Last week we discussed the data breach notification laws with which cannabis companies doing business in Oregon must comply following a cyber intrusion. Today, we discuss the safeguards these companies must adopt to protect the security, confidentiality and integrity of customers and employee (collectively, “Consumer”)’s personal information, who reside in Oregon.
Pursuant to Oregon Revised Statutes (“ORS”) § 646A.622 any business that “owns, maintains or otherwise possesses, and has control over or access to,” written and electronic data that includes personal information used for business purposes, must develop, implement, and maintain reasonable safeguards to protect the personal information.
Generally, “personal information” means a Consumer’s first name or first initial and last name in combination with, for example, a Consumer’s social security number, driver license number or financial account information, if (1) encryption, redaction or other methods have not rendered the data element or combination of data elements unusable; and (2) the data element or combination of data elements would enable a person to commit identity theft against a consumer.
The company must act in accordance with this law by:
(1) Complying with:
- State or federal laws with greater protections for personal information than ORS § 646A.622;
- Gramm-Leach-Billey Act as of January 1, 2016 as of June 2018, if the company is subject to this act; or
- Requirements of the Health Insurance Portability and Accountability Act of 1996 (“HIPAA”) as of June 2018, if HIPAA applies to the company;
(2) Implementing a security program that includes:
Administrative Safeguards, such as:
- Frequently identifying reasonably foreseeable internal and external risks;
- Frequently training and managing employees in security program practices and procedures; and
- Selecting service providers that are capable of maintaining appropriate safeguards and adhering to procedures and protocols to which you and the service provider agree, but also requiring the service providers by contract to maintain the safeguards, procedures and protocols.
Technical Safeguards, like:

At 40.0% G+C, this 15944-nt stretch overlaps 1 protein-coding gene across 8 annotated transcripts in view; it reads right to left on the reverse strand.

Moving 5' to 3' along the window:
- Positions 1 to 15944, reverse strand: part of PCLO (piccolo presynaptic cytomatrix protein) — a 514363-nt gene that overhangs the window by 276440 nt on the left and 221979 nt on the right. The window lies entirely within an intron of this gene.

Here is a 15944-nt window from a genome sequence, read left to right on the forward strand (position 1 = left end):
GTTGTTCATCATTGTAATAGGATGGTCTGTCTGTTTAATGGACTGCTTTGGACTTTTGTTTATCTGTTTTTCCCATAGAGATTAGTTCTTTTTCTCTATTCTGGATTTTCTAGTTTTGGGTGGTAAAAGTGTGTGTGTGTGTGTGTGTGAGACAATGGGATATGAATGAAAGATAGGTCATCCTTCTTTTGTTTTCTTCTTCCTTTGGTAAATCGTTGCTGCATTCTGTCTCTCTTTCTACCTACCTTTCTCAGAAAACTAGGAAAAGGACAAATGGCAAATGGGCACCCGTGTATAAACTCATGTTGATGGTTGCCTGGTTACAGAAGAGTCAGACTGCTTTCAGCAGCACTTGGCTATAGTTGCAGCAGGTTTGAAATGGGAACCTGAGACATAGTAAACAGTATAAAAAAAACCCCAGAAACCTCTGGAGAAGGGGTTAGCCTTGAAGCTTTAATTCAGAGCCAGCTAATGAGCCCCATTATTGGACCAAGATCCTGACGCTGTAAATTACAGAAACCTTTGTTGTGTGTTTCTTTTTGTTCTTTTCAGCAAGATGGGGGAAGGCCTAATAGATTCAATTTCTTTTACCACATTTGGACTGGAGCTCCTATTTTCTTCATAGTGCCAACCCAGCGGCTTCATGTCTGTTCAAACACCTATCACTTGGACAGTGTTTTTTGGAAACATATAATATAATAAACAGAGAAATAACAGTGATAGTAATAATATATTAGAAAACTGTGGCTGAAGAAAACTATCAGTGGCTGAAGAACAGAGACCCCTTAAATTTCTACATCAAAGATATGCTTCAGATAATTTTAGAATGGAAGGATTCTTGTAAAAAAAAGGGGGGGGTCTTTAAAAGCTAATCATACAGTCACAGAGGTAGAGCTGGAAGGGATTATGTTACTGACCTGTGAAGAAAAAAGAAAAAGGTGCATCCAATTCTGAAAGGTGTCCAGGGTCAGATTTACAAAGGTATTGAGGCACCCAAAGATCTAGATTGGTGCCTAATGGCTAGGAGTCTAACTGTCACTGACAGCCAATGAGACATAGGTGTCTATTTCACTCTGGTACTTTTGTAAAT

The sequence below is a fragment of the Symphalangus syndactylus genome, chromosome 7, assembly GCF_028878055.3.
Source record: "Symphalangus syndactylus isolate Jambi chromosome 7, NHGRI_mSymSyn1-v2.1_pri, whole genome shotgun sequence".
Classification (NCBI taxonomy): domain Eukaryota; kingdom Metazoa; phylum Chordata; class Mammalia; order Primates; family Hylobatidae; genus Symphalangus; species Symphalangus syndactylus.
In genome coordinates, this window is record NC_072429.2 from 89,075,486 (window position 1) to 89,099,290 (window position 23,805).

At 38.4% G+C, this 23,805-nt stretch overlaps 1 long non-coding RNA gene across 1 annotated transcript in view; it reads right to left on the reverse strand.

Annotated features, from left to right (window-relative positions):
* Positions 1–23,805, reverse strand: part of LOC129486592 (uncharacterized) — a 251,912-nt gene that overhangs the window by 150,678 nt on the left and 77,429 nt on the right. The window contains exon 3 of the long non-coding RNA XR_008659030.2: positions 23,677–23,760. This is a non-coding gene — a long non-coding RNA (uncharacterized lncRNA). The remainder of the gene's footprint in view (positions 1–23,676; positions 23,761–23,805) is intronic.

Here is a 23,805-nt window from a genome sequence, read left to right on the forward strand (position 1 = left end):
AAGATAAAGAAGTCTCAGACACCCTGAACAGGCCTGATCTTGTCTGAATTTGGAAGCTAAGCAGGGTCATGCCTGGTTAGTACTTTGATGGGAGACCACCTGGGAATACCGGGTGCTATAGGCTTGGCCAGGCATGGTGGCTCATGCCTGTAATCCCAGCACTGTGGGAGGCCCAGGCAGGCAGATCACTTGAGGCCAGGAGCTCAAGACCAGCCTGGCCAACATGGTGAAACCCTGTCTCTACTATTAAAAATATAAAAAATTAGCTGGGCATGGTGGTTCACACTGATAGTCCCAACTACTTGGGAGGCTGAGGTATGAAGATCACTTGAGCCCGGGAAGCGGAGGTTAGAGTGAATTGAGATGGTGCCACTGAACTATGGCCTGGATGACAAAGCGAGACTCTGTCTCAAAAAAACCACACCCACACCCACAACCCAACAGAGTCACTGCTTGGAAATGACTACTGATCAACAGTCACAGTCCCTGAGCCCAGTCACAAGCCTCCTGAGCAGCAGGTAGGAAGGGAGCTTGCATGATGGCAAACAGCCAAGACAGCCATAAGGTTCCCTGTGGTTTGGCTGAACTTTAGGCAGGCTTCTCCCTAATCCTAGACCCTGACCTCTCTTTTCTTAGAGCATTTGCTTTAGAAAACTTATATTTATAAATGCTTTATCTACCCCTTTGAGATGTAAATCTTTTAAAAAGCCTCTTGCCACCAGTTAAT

- Assessing risks and vulnerabilities in network and software design;
- Taking reasonably timely action to address the risks and vulnerabilities; and
- Applying security updates and a reasonable security patch management program to software that might reasonably be at risk of or vulnerable to a breach of security;
Physical Safeguards, including but not limited to:
- Monitoring, detecting, preventing, isolation and responding to intrusions timely and frequently; and
- Disposing of personal information after you no longer use it for business purposes, pursuant to local, state and federal law.
So what does all of this mean? Simply put, business owners with 100 or fewer employees (which includes almost all Oregon cannabis businesses), will comply with these statutory requirements if their information security and disposal program contains administrative, technical and physical safeguards and disposal measures that are appropriate to: (1) the size and complexity of their business; (2) the nature and scope of their activities; and (3) the sensitivity of the personal information collected from or about a Consumer.
Cannabis business should take these safeguard standards seriously. Each violation if subject to a penalty of up to $1,000. Note that each day of a continuing violation is a separate violation, but the maximum penalty for any occurrence is $500,000. Civil penalties under ORS § 183.745 may also apply.
Complying with ORS § 646A.222 is not only required by law, it is also a very good idea for all cannabis business. Indeed, developing a vetted, comprehensive plan of action is the best way to effectively respond to an attack and to reduce the amount of damage to your company. Be safe out there!
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